‘For young people especially, purpose is a top priority, but you need to be careful: it strikes me that people are easily satisfied with a wafer-thin story. Job applicants will always ask what Mr Heineken or Mrs C&A is doing for the world, apart from making a profit. If an organisation does not have an answer to this, then that organisation has a problem. But if Mr Heineken or Mrs C&A replies that they want to clean cars three times a year for charity, then these young people are fine with that. That’s what I mean by wafer-thin. Another thing you still see with young people is the allure exerted by certain brands. Here at the business school I see young people leave who are fixated on brands. They love them. They all want to work for the branded houses in the fast-moving consumer goods sector. It’s almost a profession of faith: these brands hold the same kind of appeal as the church once did. Often these young people are sick and tired of corporate life after five or ten years, so they move into self-employment. It is one of the big challenges for the large companies: how do I manage to attract and retain the next generation? That’s not so simple.’

In your publications and presentations, you always talk about the raplex environment, which stands for a ‘rapidly changing and complex environment’. Is this environment now changing even faster than ever? Or is change something timeless?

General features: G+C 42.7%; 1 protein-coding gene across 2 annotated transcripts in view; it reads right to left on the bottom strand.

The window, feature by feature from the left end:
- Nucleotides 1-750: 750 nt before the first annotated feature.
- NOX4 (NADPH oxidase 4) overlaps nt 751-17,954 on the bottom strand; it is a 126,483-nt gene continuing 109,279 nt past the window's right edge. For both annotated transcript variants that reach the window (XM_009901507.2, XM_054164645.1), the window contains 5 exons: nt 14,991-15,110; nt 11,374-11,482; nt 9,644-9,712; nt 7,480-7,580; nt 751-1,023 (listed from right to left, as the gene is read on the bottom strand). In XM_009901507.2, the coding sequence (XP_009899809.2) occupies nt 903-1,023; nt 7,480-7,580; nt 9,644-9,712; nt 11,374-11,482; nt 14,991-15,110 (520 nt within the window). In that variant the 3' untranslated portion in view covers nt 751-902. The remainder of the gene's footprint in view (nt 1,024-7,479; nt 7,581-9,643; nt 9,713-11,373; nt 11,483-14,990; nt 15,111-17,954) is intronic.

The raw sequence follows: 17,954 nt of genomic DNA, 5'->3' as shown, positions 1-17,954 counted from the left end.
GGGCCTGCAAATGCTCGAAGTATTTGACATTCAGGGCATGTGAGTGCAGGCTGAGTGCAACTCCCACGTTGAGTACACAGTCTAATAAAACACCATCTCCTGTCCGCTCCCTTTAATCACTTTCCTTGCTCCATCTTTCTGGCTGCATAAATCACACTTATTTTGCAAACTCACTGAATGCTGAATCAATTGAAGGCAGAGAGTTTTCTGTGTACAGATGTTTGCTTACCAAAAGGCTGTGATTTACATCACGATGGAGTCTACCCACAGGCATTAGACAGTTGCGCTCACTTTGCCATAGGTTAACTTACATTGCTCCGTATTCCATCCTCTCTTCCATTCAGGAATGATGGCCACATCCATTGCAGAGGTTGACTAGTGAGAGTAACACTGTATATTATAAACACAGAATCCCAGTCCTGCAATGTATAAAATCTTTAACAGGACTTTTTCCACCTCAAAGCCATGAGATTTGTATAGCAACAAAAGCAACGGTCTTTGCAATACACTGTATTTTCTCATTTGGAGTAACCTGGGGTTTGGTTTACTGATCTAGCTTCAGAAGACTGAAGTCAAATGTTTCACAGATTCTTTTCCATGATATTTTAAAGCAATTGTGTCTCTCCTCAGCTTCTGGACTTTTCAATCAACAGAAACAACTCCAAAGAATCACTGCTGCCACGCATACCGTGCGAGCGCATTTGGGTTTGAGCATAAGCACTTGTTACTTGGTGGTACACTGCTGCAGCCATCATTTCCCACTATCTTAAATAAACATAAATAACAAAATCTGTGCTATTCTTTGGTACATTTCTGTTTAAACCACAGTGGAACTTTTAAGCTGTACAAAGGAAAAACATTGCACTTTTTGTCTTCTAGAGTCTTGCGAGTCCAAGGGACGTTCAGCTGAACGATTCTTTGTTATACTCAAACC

‘Change is timeless. The examples of the steam engine, the car or the TV are often cited. So change in itself is nothing new: it is just that the speed and variety of the changes taking place are now greater than ever and therefore more complex. We ain’t seen nothing yet. But I don’t want to be a prophet of doom – I mainly see the positive things and the opportunities. In five years’ time, it will probably be unthinkable for you to physically invite someone to attend a job interview. It will all be done online. Indeed, as an employer I’ll soon know everything about you as a candidate online. In ten years’ time, you’ll only be making a physical appointment out of politeness. You need to physically shake hands at some point. The tech side of things won’t be the problem. The challenge is to get people on board.’

And there lies the challenge for the management…

‘Indeed. Managers need to seek out the right stimulus. How do you manage to take employees with you? The intrinsic motivation is very important. 80-year old grandmothers communicate with their grandchildren using apps. It is important to work out and understand the stimulus that makes them get on board and embrace this tech. I think that managers and companies chiefly need to look for an answer to the question: what’s in it for them? This means that they need to put themselves in the employee’s shoes. How can we get staff to the point where they are not only using the tech, but also thinking about how they can go one step further from there? That is a key challenge in quite a number of industries.’